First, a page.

> pole be steady enough to support a heavy camera with a slow shutter speed?


                I did this one at 7.5 meters high
                It's a light stand that I adapt a home made pole solution :-)
                light was very low.

                <http://digg.com/u17FTp>

                best
                AYRTON



                >
                >
                > A cherry picker would have a guard rail which would interfere with the
                > image.
                >
                > A scaffold platform at that height would be too dangerous to stand on
                > without any safety rails.
                >
                > I'd be grateful for any suggestions!
                >
                > Regards,
                > Robert
                >
                > --
                > Robert Slade, Photographer
                > Manor Photography 07890 564889
                > http://www.manor-photography.com
                >
                >
                >
                > ------------------------------------
                >
                > --
                >
                >
                >
                >


                --
                ------------
                | A Y R |
                | T O N |
                ------------ + 55 21 9982 6313
                http://ayrton360.com | http://vrfolio.com | http://ayrton.com


                [Non-text portions of this message have been removed]
              • Robert Slade
                Thanks Eduardo, my stand is very similar to the Manfrotto 7.3m version except it is only 3m in maximum height. This is enough for my application. It wasn t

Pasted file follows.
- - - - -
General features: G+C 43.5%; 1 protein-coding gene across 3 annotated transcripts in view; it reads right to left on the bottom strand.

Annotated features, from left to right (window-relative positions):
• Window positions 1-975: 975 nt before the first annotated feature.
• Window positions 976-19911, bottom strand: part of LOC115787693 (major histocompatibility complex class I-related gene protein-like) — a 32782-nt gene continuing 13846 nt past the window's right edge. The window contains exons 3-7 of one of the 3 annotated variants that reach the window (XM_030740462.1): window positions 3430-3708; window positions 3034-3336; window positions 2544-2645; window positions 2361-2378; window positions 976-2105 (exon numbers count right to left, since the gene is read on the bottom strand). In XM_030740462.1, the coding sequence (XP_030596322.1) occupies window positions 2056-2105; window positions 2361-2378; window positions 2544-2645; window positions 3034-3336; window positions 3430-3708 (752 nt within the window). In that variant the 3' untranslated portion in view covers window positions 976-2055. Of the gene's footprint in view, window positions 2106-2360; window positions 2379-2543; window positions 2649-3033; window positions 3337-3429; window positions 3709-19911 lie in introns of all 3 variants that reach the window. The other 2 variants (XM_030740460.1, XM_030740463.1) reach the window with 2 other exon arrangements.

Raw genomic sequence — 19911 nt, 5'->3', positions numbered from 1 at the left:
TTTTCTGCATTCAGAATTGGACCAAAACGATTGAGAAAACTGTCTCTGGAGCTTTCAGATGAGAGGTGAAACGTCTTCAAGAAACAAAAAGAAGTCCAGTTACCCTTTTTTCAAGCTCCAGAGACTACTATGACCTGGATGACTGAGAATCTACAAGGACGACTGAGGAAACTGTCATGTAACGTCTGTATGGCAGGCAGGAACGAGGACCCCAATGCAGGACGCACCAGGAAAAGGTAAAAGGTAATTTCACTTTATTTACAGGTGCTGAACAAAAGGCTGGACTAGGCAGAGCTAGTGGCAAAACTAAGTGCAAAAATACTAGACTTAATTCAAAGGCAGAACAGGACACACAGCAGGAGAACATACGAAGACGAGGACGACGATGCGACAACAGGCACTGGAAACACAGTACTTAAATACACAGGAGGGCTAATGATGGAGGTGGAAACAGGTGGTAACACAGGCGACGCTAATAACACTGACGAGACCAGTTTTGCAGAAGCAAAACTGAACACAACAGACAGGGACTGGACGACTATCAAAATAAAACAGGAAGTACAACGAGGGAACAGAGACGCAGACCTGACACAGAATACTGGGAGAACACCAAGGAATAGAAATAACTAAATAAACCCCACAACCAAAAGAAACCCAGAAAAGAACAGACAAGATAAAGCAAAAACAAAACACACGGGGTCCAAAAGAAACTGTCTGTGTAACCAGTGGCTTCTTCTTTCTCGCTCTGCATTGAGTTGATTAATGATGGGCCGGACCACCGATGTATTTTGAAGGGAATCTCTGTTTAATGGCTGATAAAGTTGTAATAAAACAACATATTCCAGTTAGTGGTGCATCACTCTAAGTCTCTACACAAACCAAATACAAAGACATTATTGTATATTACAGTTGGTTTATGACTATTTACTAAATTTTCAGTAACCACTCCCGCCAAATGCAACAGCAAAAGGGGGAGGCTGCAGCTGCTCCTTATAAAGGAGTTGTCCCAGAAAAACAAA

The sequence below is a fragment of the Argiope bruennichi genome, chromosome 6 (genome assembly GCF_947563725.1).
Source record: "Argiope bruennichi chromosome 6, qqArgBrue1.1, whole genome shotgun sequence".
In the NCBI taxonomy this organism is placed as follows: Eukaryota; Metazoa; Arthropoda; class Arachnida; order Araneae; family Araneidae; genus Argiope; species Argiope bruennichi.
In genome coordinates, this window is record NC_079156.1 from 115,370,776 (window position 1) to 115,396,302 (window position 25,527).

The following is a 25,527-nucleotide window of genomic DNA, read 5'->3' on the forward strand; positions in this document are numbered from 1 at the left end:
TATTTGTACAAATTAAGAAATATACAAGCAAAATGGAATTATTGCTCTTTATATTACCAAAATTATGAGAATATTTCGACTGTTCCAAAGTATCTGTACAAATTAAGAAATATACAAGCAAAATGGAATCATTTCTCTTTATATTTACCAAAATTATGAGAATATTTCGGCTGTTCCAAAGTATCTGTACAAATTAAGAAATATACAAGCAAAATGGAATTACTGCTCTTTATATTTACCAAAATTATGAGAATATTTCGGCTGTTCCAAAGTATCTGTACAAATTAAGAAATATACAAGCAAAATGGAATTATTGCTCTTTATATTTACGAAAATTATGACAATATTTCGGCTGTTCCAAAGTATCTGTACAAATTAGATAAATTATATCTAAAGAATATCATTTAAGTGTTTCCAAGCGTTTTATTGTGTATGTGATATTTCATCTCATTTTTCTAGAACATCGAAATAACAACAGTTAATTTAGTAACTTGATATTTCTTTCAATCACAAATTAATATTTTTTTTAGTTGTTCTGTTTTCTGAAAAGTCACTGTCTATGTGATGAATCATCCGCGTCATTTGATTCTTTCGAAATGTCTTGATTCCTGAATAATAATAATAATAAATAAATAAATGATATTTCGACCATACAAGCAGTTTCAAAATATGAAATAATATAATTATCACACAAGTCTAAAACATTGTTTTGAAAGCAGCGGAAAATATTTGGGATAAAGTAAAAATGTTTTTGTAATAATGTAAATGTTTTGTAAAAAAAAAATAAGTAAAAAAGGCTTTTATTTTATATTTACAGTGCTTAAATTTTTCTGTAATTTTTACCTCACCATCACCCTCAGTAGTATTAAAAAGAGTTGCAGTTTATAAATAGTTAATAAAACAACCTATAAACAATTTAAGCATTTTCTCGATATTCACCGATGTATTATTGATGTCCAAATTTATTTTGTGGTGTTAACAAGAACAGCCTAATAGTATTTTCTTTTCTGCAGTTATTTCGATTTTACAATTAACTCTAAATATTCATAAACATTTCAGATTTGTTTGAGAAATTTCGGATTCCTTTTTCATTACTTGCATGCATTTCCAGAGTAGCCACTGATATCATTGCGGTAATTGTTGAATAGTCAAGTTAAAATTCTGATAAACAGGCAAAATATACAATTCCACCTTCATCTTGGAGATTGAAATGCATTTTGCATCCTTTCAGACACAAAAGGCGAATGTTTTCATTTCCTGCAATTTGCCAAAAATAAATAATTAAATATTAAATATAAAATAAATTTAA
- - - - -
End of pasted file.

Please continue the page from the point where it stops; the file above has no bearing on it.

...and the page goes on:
Message 7 of 17 , Jul 3, 2009
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                  Thanks Eduardo, my stand is very similar to the Manfrotto 7.3m version
                  except it is only 3m in maximum height. This is enough for my application.

                  It wasn't very steady at maximum elevation, so I dismantled the lower
                  column and inserted it into a Manfrotto centre column tripod. Now it has
                  three very stable legs (about 5ft high when spread) and another (approx)
                  2.5m above this.

                  Since it's a one off job, and indoors, I will probably just wait for the
                  swaying motion to die down before releasing the shutter (using Canon
                  LC-4 remote control).

                  Regards,
                  Rob
                  --

                  Eduardo Hutter wrote:
                  >> Thanks all for the help on this. I've made a 3m pole from a lighting
                  >> stand and a centre column tripod.
                  >
                  > Which stand did you get Robert? Could you get us a picture of your gear?
                  >
                  >> It will be fine for indoor use with no breeze. But outdoors could be
                  >> more of a problem! Any hints on how to dampen down the swaying?
                  >
                  > Manfrotto also has a "super high camera stand" going up to 7.3 mt (24')
                  > which has wind-bracings. You could easily craft something similar to
                  > hook up some lines (fishing-lines maybe?) to be fixed to... hmm...
                  > indoors eh? I guess the factory manager won't like to see you drilling
                  > holes on his floor. :)
                  >
                  > http://tinyurl.com/l8ztx2 -> check the detailed view from the top
                  >
                  > E
                  >

                  --
                  Robert Slade, Photographer
                  Manor Photography 07890 564889
                  http://www.manor-photography.com